The immediate impression from behind the wheel is that the Tucson is very fleet of foot. There are a couple of reasons for this; the steering is very light at low speeds which amps up the turn-in, and the ride is impressively smooth and refined. Start to push on a bit and the grip is there for the taking, up to a certain point when it starts to ease into gentle understeer. Most owners are fairly unlikely to want to find that out, obviously.

The now highly Hyundai familiar locally tuned suspension is a key feature of the Tucson. Korean “home” tunes are quite soft whereas Australians want and need more control because we’re a bit keener about driving and have rubbish roads to do it on. The basic architecture is very quiet and it bests every other car in the segment by some margin.

The 2.0 GDI is hardly going to set the world on fire at any point and really could do with stop-start to cut fuel consumption – our sub 10L/100km figure came courtesy of a long highway run. Apart from that, as long as you keep the revs under about 4000rpm, you’ll barely hear or feel it.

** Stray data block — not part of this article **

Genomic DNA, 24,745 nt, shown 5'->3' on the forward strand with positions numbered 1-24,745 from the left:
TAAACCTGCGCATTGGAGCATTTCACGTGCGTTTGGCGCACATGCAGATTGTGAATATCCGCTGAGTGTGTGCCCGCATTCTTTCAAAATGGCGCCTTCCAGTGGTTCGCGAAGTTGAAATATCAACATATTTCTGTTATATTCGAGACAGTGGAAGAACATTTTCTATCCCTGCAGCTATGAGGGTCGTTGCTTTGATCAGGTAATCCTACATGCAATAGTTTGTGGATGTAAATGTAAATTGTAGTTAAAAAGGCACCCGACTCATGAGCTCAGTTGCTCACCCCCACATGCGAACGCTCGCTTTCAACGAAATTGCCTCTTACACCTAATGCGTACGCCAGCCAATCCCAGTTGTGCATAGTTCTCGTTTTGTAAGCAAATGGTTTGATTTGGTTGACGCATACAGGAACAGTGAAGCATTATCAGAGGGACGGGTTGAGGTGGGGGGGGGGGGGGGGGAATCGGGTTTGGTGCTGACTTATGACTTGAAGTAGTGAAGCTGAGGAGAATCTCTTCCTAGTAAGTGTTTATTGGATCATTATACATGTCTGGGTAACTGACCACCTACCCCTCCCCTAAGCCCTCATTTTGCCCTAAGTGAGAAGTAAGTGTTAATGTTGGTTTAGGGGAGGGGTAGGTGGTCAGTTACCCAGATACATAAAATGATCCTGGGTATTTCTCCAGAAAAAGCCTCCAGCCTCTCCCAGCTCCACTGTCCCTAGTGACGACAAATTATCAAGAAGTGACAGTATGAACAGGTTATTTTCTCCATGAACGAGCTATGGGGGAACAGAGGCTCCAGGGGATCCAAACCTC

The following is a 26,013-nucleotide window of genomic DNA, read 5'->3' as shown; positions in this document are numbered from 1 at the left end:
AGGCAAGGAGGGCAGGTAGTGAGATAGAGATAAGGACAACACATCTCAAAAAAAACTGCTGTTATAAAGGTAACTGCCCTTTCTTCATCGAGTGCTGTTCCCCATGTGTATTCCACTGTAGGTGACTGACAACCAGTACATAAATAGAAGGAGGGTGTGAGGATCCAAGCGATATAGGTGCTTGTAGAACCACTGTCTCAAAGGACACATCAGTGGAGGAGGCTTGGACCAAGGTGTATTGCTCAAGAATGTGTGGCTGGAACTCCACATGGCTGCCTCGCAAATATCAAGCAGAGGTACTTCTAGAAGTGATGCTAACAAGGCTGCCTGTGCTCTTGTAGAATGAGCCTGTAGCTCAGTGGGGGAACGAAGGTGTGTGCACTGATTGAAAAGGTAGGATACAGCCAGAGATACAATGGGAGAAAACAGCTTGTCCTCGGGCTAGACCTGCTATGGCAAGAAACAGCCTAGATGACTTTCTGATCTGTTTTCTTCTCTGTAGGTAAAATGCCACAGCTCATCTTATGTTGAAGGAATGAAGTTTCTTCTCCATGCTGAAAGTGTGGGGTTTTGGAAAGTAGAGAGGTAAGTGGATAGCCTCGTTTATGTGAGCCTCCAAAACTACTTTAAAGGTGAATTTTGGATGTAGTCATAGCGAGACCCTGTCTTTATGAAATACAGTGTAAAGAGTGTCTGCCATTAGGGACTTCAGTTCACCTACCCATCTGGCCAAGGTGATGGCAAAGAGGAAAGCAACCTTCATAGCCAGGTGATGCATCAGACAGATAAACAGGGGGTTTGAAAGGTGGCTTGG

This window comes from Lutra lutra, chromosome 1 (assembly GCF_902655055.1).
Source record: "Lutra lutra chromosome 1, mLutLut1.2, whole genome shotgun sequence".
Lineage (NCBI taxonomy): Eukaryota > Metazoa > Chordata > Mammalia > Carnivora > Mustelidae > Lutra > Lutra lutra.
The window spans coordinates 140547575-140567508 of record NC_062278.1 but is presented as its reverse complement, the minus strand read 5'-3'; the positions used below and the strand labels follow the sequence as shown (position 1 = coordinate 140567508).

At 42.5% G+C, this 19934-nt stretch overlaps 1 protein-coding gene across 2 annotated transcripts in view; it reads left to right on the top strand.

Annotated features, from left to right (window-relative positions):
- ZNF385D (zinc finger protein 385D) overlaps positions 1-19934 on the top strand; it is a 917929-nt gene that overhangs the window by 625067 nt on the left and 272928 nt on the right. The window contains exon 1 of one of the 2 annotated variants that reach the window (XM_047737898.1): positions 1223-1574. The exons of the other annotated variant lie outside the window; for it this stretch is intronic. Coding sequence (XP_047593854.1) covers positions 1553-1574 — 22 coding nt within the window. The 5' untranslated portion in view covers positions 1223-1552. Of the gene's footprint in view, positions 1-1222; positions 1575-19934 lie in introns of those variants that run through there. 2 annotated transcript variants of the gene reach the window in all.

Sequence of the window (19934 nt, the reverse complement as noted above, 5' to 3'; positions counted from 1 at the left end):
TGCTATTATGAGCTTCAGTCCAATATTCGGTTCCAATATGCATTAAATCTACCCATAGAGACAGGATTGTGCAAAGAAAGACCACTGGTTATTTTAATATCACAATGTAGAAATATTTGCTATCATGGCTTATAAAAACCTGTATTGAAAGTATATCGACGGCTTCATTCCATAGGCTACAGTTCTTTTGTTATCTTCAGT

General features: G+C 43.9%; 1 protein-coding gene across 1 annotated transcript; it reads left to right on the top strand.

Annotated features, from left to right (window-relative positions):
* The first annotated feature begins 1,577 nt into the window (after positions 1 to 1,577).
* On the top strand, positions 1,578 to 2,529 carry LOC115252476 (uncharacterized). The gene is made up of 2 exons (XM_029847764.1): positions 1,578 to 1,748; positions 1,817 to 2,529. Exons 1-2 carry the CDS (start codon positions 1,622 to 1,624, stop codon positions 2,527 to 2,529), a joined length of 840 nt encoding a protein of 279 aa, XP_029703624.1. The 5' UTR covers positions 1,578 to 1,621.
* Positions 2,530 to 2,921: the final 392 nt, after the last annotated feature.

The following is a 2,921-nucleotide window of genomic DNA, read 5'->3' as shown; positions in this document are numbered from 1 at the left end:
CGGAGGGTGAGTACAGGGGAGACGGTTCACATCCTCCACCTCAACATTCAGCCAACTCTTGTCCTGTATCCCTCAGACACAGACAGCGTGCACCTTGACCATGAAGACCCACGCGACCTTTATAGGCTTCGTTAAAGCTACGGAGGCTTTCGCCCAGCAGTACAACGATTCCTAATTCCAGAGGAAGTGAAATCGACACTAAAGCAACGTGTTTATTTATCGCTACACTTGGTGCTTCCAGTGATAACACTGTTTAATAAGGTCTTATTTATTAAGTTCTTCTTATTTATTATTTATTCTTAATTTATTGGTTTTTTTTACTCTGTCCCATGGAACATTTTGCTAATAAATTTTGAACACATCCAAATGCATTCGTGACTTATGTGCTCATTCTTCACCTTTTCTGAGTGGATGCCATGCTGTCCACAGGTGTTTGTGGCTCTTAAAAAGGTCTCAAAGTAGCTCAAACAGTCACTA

Between the quiet engine, suspension and tyres, you’ll find that the Tucson’s cabin is amazingly church-like. The ix35 was a bit crashy and bashy, with noises coming from all directions, but the Tucson is in another league. It’s also much quieter, even when you nail it, than its competitors.